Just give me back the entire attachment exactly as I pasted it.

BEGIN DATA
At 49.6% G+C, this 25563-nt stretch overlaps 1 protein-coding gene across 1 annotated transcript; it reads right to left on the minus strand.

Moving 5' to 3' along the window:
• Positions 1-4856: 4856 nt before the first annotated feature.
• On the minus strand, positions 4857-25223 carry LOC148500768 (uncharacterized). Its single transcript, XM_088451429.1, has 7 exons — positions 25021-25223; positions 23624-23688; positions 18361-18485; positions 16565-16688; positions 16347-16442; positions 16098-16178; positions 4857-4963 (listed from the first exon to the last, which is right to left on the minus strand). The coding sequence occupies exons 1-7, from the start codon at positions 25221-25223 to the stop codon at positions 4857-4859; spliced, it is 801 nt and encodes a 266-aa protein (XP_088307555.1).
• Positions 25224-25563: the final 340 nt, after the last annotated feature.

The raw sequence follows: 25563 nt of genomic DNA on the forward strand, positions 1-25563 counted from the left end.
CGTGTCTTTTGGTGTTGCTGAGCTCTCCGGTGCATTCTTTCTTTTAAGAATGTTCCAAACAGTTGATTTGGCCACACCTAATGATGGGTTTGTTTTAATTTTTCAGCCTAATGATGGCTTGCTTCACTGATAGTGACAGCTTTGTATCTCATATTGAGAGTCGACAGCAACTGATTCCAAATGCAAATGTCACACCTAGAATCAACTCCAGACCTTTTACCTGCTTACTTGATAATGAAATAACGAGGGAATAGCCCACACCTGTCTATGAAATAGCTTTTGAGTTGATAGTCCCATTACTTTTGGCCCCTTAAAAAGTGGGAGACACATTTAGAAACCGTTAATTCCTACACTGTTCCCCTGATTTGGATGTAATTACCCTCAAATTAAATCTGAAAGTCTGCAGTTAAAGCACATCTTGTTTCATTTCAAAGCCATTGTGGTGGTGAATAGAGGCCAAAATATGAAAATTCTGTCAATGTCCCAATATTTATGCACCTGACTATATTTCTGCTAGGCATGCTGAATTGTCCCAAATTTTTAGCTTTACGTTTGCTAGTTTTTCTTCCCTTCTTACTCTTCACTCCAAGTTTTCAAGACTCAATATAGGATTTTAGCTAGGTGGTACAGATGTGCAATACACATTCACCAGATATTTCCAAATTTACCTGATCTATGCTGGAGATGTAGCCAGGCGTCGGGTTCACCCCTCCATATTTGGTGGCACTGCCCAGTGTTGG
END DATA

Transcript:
At 49.6% G+C, this 25563-nt stretch overlaps 1 protein-coding gene across 1 annotated transcript; it reads right to left on the minus strand.

Moving 5' to 3' along the window:
• Positions 1-4856: 4856 nt before the first annotated feature.
• On the minus strand, positions 4857-25223 carry LOC148500768 (uncharacterized). Its single transcript, XM_088451429.1, has 7 exons — positions 25021-25223; positions 23624-23688; positions 18361-18485; positions 16565-16688; positions 16347-16442; positions 16098-16178; positions 4857-4963 (listed from the first exon to the last, which is right to left on the minus strand). The coding sequence occupies exons 1-7, from the start codon at positions 25221-25223 to the stop codon at positions 4857-4859; spliced, it is 801 nt and encodes a 266-aa protein (XP_088307555.1).
• Positions 25224-25563: the final 340 nt, after the last annotated feature.

The raw sequence follows: 25563 nt of genomic DNA on the forward strand, positions 1-25563 counted from the left end.
CGTGTCTTTTGGTGTTGCTGAGCTCTCCGGTGCATTCTTTCTTTTAAGAATGTTCCAAACAGTTGATTTGGCCACACCTAATGATGGGTTTGTTTTAATTTTTCAGCCTAATGATGGCTTGCTTCACTGATAGTGACAGCTTTGTATCTCATATTGAGAGTCGACAGCAACTGATTCCAAATGCAAATGTCACACCTAGAATCAACTCCAGACCTTTTACCTGCTTACTTGATAATGAAATAACGAGGGAATAGCCCACACCTGTCTATGAAATAGCTTTTGAGTTGATAGTCCCATTACTTTTGGCCCCTTAAAAAGTGGGAGACACATTTAGAAACCGTTAATTCCTACACTGTTCCCCTGATTTGGATGTAATTACCCTCAAATTAAATCTGAAAGTCTGCAGTTAAAGCACATCTTGTTTCATTTCAAAGCCATTGTGGTGGTGAATAGAGGCCAAAATATGAAAATTCTGTCAATGTCCCAATATTTATGCACCTGACTATATTTCTGCTAGGCATGCTGAATTGTCCCAAATTTTTAGCTTTACGTTTGCTAGTTTTTCTTCCCTTCTTACTCTTCACTCCAAGTTTTCAAGACTCAATATAGGATTTTAGCTAGGTGGTACAGATGTGCAATACACATTCACCAGATATTTCCAAATTTACCTGATCTATGCTGGAGATGTAGCCAGGCGTCGGGTTCACCCCTCCATATTTGGTGGCACTGCCCAGTGTTGG